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MarketingProfs B2B Forum: 3 Changes You Can Make Today

mprofs b2b

MarketingProfs put on a great conference last week, gathering over 850 B2B marketers for the 2014 B2B Forum. We traveled a few minutes down the street from our Boston office to attend the event, which was full of learning, networking, and listening.

My coworker Alex Barca and I had the chance to attend for the first time and participate in some thought-provoking sessions hosted by Mark O’Brien, Jennifer Sable Lopez, Heidi Cohen, Lee Odden, Gini Dietrich, Andy Crestodina, Pam Didner, Doug Kessler, Joe Pulizzi, Jeannine Rossignol, and Jason Miller.

Here are the three main action items we think any B2B marketer can take away from the 2 ½ day conference:

1. Implement Content Marketing in Small Steps

small steps

Although the event was about all of B2B marketing, many of the speakers gave great advice specifically about content marketing and how to implement content strategy in large organizations. Here are some of their tips:

Start Small and Share Success

Many marketing professionals who want to implement content marketing within their organization face reluctance from executives who don’t want to shake up the traditional marketing model. Joe Pulizzi, founder of Content Marketing Institute, suggested starting small, with a pilot program such as a blogging program. Then, after 6-12 months, show executives key changes in lead quality and quantity that have come from content marketing.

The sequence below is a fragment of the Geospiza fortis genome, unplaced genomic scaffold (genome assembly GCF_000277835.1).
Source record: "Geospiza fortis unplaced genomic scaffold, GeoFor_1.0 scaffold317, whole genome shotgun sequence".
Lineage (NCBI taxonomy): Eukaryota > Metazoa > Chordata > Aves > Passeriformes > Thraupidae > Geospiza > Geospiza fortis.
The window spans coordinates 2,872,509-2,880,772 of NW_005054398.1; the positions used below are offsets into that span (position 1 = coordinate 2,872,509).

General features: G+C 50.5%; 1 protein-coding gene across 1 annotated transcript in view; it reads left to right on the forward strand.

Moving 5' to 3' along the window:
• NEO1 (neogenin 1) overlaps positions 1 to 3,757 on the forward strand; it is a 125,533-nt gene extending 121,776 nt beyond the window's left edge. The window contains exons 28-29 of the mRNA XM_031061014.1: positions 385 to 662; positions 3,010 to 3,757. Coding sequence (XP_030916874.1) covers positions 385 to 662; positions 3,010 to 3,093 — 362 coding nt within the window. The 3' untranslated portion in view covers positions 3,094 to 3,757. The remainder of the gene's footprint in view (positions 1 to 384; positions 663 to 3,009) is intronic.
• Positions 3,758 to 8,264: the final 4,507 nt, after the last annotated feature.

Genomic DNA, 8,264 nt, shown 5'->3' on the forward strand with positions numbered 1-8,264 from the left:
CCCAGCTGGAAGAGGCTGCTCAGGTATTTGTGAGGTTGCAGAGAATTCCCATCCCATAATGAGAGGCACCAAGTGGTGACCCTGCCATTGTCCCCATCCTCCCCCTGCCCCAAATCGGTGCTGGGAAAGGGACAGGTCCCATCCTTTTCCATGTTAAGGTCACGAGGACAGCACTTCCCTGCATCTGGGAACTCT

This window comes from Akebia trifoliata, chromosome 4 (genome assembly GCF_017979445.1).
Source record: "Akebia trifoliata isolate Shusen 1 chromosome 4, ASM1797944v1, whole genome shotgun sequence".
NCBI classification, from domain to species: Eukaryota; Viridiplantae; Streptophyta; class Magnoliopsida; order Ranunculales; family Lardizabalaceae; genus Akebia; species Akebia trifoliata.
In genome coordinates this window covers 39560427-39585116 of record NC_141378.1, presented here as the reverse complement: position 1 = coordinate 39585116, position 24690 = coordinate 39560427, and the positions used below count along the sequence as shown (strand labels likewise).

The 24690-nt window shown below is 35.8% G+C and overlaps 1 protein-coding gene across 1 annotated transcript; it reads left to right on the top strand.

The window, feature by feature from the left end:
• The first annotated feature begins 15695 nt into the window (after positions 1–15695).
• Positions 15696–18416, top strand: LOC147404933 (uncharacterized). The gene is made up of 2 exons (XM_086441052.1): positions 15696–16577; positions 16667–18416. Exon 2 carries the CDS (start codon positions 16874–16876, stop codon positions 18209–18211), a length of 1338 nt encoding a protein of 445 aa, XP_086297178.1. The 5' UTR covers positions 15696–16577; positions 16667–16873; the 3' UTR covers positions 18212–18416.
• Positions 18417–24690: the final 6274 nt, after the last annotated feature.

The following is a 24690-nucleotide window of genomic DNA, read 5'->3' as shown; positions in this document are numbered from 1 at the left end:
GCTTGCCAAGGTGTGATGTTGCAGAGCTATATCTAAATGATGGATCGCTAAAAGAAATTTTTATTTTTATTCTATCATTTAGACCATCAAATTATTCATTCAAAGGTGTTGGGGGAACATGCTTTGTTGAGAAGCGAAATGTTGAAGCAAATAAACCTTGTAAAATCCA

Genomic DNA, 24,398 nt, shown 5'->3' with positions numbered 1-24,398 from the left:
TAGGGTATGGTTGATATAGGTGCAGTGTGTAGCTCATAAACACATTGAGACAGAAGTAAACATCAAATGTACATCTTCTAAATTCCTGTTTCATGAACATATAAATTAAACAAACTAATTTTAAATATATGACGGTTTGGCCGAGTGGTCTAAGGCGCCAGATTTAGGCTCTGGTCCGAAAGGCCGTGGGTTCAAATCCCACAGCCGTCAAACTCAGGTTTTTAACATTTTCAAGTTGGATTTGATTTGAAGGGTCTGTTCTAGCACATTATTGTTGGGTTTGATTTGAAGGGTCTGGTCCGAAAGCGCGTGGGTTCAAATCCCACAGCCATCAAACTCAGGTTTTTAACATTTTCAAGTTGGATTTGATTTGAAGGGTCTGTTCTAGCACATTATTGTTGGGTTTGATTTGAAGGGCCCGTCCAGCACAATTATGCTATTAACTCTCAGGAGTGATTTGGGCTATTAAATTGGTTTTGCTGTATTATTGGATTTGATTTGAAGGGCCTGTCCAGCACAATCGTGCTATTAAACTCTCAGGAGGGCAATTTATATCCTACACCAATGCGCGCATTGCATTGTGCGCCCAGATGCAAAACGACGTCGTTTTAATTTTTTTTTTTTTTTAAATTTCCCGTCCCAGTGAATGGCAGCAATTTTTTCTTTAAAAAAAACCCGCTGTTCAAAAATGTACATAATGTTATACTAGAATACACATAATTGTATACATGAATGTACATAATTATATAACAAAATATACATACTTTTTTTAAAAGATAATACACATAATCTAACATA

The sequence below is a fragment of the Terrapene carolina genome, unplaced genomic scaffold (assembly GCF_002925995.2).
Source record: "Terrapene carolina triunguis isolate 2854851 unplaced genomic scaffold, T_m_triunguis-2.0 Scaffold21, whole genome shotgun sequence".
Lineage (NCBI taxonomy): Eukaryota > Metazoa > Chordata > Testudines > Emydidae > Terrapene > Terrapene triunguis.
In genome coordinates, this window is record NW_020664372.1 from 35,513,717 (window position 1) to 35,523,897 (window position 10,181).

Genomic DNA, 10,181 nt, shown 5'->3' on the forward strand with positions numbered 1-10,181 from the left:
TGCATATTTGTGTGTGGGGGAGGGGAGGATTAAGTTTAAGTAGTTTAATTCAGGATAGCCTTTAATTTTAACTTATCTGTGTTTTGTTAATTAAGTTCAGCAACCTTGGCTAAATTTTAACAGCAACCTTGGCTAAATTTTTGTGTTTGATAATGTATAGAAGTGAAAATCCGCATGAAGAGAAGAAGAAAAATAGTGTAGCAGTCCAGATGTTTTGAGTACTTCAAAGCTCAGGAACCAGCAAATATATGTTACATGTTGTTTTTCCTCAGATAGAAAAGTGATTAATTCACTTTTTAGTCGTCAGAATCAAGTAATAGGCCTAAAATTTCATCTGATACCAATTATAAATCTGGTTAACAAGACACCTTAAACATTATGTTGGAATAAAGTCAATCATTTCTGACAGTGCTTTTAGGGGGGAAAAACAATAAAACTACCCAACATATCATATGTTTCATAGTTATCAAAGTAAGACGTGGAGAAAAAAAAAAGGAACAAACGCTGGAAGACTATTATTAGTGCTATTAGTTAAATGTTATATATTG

Strategy Must Be Central

Speakers such as Pulizzi and Jeannine Rossignol, VP of Marketing, Xerox Global services, emphasized the importance of strategy. Pulizzi mentioned that many large organizations are creating content at random without a documented strategy. He said documenting this strategy is crucial in order to ensure content is consistent and working towards the same goal across all divisions. It will additionally help prove to reluctant executives that content has long-term staying power.

A major part of this strategy is building out an editorial calendar for the coming months. If you need help mapping out your plan, check out our list of editorial calendar templates.

Don’t Just Enable Salespeople – Empower Them

In order to prove the power of content marketing, think about aligning it more closely with sales. Help salespeople by creating assets they can use as discussion points with prospects such as best practice tips or checklists. Also, accompany salespeople on calls and meetings to better understand their job and needs (and get further insight into potential buyers.) For more information about sales enablement, see this presentation from Curata CMO Michael Gerard.


2. Optimize Tools for Proper Lead Development 

Lead Nurturing

Mark O’Brien, CEO of Newfangled, presented on how to create more and better web leads using a lead development ecosystem, which is a system primarily comprised of lead creation and lead nurturing. Some of the highlights from his presentation include:

The Key Marketing Benchmarks

O’Brien started off his talk by providing key benchmarks for a successful lead development initiative. After doing some research, he found that the most successful companies should be able to:

  • Create around 3,000 words per month of educational, valuable content on their blog;
  • Have at least 5,000 contacts in their database;
  • Attract 2,000 visitors per month to their site;
  • Execute at least 25 conversions (leads to sales opportunities) per week;
  • And have 40% of traffic come from organic, non-branded search.

Tools Needed for a Lead Development Ecosystem